That night, many guys left that place happy and satisfied (at least that's what they tell people, including themselves). I left disturbed and sad. G-d spoke, loud and clear, in a sex club...and I heard.
Two months later, I went back to my wife and kids to rebuild our marriage from the ground up. I was willing to do ANYTHING to fix me and to reunite us. I went to counseling (and am still going even though it required us to take out a second mortgage on our home), got on medication (Prozac...dang good stuff), opened up to many others about my true struggles, failures and trials....and, most importantly, began talking (read "communicating") with my wife.
I began to be comfortable with who I am: a heterosexual man with a homosexual problem. I work out in the gym and shower with the guys. Instead of running from the good looking ones I used to idolize, I ask them about their workout routines. I no longer fear and envy other men. I no longer sexualize or eroticize attributes of others that I mistakenly thought I did not have within me. I reach out to others now...I call guys a lot to bind with them in a non-sexual way.
My wife and I go to marriage counseling now. There we've grown as a couple. Married sex is still not where either of us would ideally like it to be, but we're trying. I think my wife would tell you that she sees a lot of bedroom "potential" in me that hasn't been realized (funny thing...we have the best, wildest sex, on our vacations, never at home...odd, huh?). We drink an occasional glass of wine together at night, talk a lot on our couch, and have a piece of candy with each other.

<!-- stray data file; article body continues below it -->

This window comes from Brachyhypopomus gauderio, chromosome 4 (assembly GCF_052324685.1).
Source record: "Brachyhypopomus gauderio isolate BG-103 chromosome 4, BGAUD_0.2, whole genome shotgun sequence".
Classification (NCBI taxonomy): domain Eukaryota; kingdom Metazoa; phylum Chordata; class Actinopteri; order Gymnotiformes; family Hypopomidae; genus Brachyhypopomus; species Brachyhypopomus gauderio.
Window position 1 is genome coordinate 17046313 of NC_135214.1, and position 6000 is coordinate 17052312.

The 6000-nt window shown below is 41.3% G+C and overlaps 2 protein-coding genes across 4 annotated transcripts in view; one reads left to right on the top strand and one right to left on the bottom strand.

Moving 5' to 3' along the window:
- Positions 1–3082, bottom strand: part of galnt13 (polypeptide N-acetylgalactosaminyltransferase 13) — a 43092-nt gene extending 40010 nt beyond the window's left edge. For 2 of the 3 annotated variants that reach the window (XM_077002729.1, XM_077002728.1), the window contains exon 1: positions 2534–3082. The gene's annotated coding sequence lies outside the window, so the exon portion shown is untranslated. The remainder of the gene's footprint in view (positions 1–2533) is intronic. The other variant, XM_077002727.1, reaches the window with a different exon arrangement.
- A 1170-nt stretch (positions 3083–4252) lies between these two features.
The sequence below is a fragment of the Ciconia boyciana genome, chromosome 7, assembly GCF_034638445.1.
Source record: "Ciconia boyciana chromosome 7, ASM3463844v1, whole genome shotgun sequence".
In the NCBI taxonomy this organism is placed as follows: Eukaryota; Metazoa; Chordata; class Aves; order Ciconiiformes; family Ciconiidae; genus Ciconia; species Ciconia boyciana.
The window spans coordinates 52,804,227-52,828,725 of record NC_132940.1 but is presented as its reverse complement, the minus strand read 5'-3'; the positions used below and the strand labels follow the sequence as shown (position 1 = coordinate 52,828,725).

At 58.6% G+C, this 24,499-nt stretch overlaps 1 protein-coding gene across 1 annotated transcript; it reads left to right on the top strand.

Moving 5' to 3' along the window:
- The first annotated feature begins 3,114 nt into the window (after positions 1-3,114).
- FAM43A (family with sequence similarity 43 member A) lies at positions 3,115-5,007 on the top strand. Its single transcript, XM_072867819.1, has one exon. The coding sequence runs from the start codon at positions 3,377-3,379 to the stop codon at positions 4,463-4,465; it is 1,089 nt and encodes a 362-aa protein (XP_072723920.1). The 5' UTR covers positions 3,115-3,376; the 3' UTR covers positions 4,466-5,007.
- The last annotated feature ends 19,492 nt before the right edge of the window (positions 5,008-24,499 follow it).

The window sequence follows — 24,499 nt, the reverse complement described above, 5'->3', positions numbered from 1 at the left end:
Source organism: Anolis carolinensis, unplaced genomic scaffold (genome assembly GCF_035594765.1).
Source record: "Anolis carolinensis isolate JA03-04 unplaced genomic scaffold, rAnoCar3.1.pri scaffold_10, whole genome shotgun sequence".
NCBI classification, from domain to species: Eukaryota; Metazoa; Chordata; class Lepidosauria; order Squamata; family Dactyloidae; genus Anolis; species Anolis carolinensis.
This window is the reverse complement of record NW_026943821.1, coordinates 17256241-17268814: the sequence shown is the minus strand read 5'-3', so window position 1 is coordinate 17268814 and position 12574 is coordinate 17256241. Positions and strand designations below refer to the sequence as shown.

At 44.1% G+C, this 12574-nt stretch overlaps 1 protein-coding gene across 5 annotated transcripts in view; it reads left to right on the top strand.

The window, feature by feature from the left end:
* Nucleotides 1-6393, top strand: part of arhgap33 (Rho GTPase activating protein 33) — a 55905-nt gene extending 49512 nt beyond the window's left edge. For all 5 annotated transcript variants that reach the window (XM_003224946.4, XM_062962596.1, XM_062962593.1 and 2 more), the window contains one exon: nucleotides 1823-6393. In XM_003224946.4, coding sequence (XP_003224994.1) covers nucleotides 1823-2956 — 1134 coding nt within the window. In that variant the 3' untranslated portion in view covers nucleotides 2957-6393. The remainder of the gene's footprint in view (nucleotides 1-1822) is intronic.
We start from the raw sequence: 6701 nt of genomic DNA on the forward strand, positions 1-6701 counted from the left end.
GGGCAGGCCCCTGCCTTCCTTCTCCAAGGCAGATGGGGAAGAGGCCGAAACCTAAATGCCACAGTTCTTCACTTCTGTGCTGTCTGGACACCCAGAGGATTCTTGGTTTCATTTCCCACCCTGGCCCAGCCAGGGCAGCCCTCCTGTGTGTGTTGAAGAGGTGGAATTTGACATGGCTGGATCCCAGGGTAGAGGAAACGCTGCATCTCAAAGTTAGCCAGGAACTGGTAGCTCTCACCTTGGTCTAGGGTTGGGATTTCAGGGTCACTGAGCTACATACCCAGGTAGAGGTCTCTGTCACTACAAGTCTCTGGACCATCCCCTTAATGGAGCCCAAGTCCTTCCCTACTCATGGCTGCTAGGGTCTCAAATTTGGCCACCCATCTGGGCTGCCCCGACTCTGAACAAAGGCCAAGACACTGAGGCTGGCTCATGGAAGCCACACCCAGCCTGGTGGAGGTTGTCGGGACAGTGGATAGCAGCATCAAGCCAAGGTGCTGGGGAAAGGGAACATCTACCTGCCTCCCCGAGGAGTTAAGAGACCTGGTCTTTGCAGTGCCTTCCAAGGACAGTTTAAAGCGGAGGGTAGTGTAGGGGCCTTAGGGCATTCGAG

Honestly, I love this woman now more than ever. "W", she knows everything about me. She'll even be able to tell you the "type" of men that have historically made me weak in the knees (and, as an aside, none of those men were at the Journey Into Manhood weekend I attended). She can tell you about each of my sexual encounters. She knows it all...and still loves me.
You see "W", you and I are the ones blessed with wives and kids. Blessed because our hopes for healing were answered in "Mrs. Right" who shares not only our bed but our lives as well. We have an emotional connection unlike anything else in this world. At the end of the day I, like you, am one very blessed man.
"W's" answer to Casey Bennett is shown here because it helps us gain insight into the healing processes of men who grow out of same-sex attraction.
I found I could relate to many things in your letter. Before my journey started I was in a deep depression, hated myself for what I was doing, visited bath houses and bars, and had anonymous sex. I longed for sex with men but once having it, immediately felt regret. As I would pass through the exit door of the bath house, I wondered whether I was simultaneously checking out on life. I wanted to serve G-d, but at the same time recognized I could not do so in such unholy places. My behavior spoiled everything, nothing made sense in my life which was a mess of contradictions.